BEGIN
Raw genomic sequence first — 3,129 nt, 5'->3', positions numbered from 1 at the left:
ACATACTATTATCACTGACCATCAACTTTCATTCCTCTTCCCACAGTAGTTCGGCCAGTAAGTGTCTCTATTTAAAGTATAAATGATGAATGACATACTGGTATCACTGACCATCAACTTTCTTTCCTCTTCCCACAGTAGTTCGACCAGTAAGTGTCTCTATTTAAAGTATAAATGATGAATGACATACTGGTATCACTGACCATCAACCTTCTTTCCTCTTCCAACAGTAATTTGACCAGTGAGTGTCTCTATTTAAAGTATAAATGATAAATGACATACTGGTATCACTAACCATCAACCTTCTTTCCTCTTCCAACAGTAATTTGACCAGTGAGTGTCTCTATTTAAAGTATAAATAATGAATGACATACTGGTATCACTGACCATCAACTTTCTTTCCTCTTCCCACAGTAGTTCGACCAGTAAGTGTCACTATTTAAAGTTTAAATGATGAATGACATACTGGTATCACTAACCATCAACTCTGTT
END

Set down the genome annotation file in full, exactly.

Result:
Raw genomic sequence first — 3,129 nt, 5'->3', positions numbered from 1 at the left:
ACATACTATTATCACTGACCATCAACTTTCATTCCTCTTCCCACAGTAGTTCGGCCAGTAAGTGTCTCTATTTAAAGTATAAATGATGAATGACATACTGGTATCACTGACCATCAACTTTCTTTCCTCTTCCCACAGTAGTTCGACCAGTAAGTGTCTCTATTTAAAGTATAAATGATGAATGACATACTGGTATCACTGACCATCAACCTTCTTTCCTCTTCCAACAGTAATTTGACCAGTGAGTGTCTCTATTTAAAGTATAAATGATAAATGACATACTGGTATCACTAACCATCAACCTTCTTTCCTCTTCCAACAGTAATTTGACCAGTGAGTGTCTCTATTTAAAGTATAAATAATGAATGACATACTGGTATCACTGACCATCAACTTTCTTTCCTCTTCCCACAGTAGTTCGACCAGTAAGTGTCACTATTTAAAGTTTAAATGATGAATGACATACTGGTATCACTAACCATCAACTCTGTT